2016 represents the second most active year in the ACLED dataset for South Africa. Although conflict and protest event levels have decreased overall since 2015, 2016 has borne witness to several crucial events and trends which have had serious ramifications on the fabric of South African society. As Figure 1 demonstrates, protests and riots continued to make up the bulk of events in South Africa over 2016. Violent protest action preceding the local elections and the continuation of nationwide student protests have dominated conflict trends over 2016.
In August 2016, South Africa held key local government elections. These elections took place amidst growing dissatisfaction with increasing government corruption, the slow pace of development and the government’s inability to deliver on its promises after 20 years of democracy. Violent protests were particularly prominent in the area of Vuwani in March and June – more than 20 schools were destroyed – and Pretoria in which violent protests engulfed outlying townships (Election Bureau, 28 July 2016). National dissatisfaction was expressed not only through widespread pre-election protest action, but through substantial electoral losses for the ruling African National Congress (ANC). The ANC lost around 8% of the overall vote in 2016 compared to the 2011 election and further lost control of the important municipalities of Nelson Mandela Bay, Johannesburg, Tshwane and Ekurhuleni (News24, N/D).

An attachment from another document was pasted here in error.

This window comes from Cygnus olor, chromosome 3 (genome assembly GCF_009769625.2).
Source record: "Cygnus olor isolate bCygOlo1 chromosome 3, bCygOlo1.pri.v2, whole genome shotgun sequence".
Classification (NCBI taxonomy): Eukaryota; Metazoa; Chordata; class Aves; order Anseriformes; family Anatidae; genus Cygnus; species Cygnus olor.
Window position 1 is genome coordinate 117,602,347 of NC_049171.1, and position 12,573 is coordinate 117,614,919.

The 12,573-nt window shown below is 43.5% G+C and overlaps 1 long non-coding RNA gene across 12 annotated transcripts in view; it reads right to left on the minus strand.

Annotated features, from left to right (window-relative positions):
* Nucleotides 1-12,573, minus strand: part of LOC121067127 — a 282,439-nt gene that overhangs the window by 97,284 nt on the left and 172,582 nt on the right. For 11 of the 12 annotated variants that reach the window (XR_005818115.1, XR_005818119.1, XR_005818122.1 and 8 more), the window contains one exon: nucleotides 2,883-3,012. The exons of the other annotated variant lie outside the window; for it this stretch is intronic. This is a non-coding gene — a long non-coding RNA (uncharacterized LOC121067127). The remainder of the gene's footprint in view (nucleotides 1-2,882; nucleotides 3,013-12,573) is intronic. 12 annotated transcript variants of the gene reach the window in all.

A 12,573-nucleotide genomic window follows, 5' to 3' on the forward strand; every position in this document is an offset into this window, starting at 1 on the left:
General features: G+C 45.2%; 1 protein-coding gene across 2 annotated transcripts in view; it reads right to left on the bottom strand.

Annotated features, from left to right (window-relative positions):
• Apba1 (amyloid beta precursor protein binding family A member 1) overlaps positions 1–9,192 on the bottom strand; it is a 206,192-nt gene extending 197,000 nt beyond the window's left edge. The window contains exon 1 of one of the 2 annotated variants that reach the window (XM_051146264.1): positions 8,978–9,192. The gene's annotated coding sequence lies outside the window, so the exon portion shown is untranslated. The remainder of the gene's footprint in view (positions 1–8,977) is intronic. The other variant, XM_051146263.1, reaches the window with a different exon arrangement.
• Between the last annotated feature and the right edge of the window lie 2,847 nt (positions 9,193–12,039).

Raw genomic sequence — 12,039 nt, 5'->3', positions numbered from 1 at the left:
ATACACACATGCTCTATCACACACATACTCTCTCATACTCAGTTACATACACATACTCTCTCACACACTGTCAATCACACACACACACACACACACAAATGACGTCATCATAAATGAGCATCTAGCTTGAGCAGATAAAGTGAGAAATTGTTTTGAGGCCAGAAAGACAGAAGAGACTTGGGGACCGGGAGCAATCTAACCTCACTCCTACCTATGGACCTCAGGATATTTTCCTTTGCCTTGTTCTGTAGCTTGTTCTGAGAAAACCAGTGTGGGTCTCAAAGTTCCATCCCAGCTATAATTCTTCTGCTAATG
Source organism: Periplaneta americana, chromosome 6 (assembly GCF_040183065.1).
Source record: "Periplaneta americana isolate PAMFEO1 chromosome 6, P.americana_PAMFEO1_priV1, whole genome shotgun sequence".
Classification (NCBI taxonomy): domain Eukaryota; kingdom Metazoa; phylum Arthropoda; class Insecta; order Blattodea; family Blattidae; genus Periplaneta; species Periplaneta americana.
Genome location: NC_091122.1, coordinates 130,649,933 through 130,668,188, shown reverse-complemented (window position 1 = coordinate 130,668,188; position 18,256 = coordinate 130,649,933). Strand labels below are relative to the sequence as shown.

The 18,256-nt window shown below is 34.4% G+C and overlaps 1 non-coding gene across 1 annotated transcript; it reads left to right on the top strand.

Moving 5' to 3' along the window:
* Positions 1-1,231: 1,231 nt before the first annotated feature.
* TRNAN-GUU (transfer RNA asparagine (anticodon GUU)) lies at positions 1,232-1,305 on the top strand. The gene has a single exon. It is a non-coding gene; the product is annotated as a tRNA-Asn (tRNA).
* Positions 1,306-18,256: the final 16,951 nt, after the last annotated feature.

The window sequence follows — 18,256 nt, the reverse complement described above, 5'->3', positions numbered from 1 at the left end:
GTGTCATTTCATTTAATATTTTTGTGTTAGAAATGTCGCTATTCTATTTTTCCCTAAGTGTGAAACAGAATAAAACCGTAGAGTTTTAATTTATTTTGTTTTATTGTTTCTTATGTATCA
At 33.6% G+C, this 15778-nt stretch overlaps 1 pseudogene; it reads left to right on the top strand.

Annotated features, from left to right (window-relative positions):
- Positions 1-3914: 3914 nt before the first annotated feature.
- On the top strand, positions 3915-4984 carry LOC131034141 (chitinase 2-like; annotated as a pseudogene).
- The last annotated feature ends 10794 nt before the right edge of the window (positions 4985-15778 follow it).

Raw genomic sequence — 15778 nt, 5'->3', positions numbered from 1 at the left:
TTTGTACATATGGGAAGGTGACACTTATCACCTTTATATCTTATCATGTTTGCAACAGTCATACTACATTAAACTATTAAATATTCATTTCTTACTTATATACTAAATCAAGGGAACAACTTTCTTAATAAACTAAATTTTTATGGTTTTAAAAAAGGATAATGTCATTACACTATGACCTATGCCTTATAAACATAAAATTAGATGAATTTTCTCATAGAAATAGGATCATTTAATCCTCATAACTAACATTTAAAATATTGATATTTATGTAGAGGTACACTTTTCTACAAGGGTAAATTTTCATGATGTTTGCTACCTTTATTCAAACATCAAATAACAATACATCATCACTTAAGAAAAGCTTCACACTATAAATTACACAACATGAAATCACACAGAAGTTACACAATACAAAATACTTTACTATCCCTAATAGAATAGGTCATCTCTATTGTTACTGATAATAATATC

Under the auspices of the #FeesMustFall campaign, student protests on campuses throughout South Africa have continued to be a prominent feature of 2016 (Conflict Trend Report, October 2016; Conflict Trend Report, May 2016). Although these protests have occurred sporadically throughout much of the year, they spiked in September and October with the Higher Education Minister Blade Nzimande’s announcement of an 8% fee increase for 2017. While these fee increases do not apply to families with an income of R600‚000 or less, many in the protest movement see such policy as merely a stop-gap, with the bigger issue of the eradication of tuition fees being left unresolved (Time Live, 23 November 2016). As such, it is highly likely that student protests will continue in the New Year when universities reopen. While student protest action has been more peaceful than not over 2016 (Conflict Trend Report, October 2016), state and private security forces have nevertheless dealt with said protests with a heavy hand – more than 800 students have been arrested in 2016 (African News Agency, 28 October 2016). As such, it is probable that students may in future resort to more violent forms of protests given the increased securitization of campuses and heavy-handedness of security forces.